Transparency and LEED v4As sustainability is increasingly integrated into all the decisions we make, in both our personal and professional lives, transparency has become a critical requirement for doing business. The new LEED v4 rating system has elevated the role of product disclosure and product transparency, and it encourages all those involved in a building’s construction to be as forthcoming as possible about the products they annual gathering of all

LEED v4 rewards progressive building architects, designers and builders for projects that meet these new guidelines. As a result, the built environment community is abuzz with acronyms such as EPDs (Environmental Product Declarations), LCAs (Life Cycle Assessments) and HPDs (Health Product Declarations).

EPDs, which inform us about the environmental impact of a product based on its LCA, are quickly gaining momentum in the global construction community. At Owens Corning, we are at the forefront of developing and publishing EPDs. At Greenbuild this year, we will announce a new EPD for our FOAMULAR® XPS product – an industry-first for foam. Last year we set the bar with industry-first EPDs for our Unfaced and Kraft-Faced EcoTouch® Fiberglas Insulation and Unbonded Loose Fill Insulation.

Other certifications include HPDs, which represent a complete disclosure of compounds and any identified hazards among the components of a building product. This subject will undoubtedly be discussed during Greenbuild as the process proposed (as of now) does not distinguish the actual exposure or risk of using a particular product. For instance, a compound that has a hazard associated with it as a raw material may be entirely inert in the final product and the current system of reporting does not recognize that. This can unnecessarily eliminate a good product from being used, or, of more concern could allow more hazardous products to “hide” among many products that are inert, as all would carry the same warning. We are all looking forward to that discussion with great hopes that the end result will be an HPD protocol that delivers valuable, relevant, decision-quality information to build better buildings.

Net-zero energy buildings, which are so energy efficient that the balance of their yearly energy needs can be produced with practically-sized renewables, are becoming more commonplace in both commercial and residential sectors. Our Building Science Team is invested in helping bringing Net Zero Energy to the production building process while ensuring that other critical elements, like envelop durability, indoor environmental quality, moisture control, acoustics and comfort are simultaneously enhanced.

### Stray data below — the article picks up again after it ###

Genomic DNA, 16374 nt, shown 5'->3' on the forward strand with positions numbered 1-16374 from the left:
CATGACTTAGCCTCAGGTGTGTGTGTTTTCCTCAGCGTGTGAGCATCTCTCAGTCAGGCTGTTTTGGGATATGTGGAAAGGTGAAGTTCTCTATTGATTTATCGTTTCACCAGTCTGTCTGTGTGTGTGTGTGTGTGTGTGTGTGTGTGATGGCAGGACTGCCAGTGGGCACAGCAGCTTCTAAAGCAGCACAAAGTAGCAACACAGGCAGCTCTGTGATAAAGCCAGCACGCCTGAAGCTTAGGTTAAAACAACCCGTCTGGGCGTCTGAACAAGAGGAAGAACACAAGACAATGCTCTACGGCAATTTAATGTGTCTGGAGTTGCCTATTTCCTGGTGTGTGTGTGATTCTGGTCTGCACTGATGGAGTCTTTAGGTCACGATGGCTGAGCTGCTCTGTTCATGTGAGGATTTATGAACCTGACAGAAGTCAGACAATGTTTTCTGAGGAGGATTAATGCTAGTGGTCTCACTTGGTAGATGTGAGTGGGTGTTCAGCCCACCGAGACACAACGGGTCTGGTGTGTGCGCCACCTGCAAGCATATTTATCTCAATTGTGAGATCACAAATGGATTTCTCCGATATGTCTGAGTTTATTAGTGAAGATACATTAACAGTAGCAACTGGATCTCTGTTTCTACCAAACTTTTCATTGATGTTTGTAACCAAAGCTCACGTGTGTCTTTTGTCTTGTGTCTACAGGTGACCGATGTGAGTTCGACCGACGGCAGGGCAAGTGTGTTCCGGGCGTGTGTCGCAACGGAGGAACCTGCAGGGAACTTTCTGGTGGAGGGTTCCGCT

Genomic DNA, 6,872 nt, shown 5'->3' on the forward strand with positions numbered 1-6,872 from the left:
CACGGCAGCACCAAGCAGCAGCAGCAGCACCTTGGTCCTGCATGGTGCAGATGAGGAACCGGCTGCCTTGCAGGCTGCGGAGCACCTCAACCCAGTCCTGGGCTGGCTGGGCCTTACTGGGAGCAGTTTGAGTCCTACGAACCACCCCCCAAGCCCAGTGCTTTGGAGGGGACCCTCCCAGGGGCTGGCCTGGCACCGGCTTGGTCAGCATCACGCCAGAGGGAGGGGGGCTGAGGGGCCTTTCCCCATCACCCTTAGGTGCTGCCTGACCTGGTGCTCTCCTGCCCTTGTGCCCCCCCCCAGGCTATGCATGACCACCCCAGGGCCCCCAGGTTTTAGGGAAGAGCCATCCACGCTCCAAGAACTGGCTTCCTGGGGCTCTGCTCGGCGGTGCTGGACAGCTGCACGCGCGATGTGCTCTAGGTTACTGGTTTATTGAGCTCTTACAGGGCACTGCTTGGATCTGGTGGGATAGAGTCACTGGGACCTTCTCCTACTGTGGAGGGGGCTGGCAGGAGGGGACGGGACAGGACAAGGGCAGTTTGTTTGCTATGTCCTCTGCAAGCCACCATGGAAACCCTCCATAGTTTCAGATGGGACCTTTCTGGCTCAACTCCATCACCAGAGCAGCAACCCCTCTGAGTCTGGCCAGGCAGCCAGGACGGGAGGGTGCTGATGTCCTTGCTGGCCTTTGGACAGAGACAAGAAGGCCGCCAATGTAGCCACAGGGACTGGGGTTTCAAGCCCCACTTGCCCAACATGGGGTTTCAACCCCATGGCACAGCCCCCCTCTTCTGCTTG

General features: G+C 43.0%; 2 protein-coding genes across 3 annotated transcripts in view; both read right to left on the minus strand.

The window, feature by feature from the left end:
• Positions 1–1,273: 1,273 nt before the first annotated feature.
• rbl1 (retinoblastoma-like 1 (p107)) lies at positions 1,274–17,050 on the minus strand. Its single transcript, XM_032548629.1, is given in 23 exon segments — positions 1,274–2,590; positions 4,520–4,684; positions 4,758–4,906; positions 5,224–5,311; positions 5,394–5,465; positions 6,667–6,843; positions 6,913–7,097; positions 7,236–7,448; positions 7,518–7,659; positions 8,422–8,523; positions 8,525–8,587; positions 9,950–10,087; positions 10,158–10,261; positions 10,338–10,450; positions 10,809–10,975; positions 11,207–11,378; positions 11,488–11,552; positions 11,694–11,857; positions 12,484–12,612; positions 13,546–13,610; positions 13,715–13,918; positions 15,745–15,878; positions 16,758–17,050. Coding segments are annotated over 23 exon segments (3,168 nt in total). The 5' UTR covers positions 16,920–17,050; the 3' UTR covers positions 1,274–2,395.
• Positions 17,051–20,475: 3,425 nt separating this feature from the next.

At Owens Corning, we are taking a leadership position in establishing sustainability standards for the building industry. As a testament to this commitment, we've earned placement in the Dow Jones Sustainability World Index (DJSI World) in recognition of our sustainability initiatives for the fourth year in a row.

Sustainability-Driven Products and System Innovation
More than 900 exhibitors at Greenbuild will preview their latest product introductions and innovations designed to promote sustainable building. At the Owens Corning booth, we will display several of our insulation and roofing and asphalt building products and systems that meet performance specs, from code built to Net-zero energy, across all climate zones, as well as the criteria to contribute to the new LEED v4. We will be meeting with show attendees to provide them with all of the information they need to meet their needs.

Another trend that continues to grow is the movement toward a whole-system building approach to achieve energy efficiency. Specifiers who choose a systemized solution ensure that all of their components are tested and proven to work together efficiently to provide protection, performance and optimum results. Our ResidentialComplete™ and CommercialComplete™ Wall Insulation Systems, for example, are complete thermal, moisture and air barriers packaged in one energy-saving system.

We also will display our EnergyComplete® Sealant, a breakthrough air sealing solution that helps builders and homeowners effectively achieve optimum energy efficiency in their homes.

Resources for Sustainable Building
In addition to products and systems, we also expect to talk a lot about green building specification resources. At Owens Corning, we offer a robust portfolio of industry-leading resources for builders and architects. For example, our Architectural & Engineering Information Center at is a go-to resource for sustainable building and provides architects and specifiers with instant access to the information that matters.

Architects, specifiers, builders and others in the building community are seeking energy efficient products and resources like never before. As the green building industry continues to evolve, the entire construction community will need to understand and adopt the various transparency tools, product declarations and LEED standards.

We invite you to learn more about the green building industry and discover how our products, systems and resources help achieve high performing homes and buildings that are energy efficient, comfortable, durable and sustainable. If you are attending Greenbuild, we invite you to visit us at booth #2937. We look forward to seeing you at the show!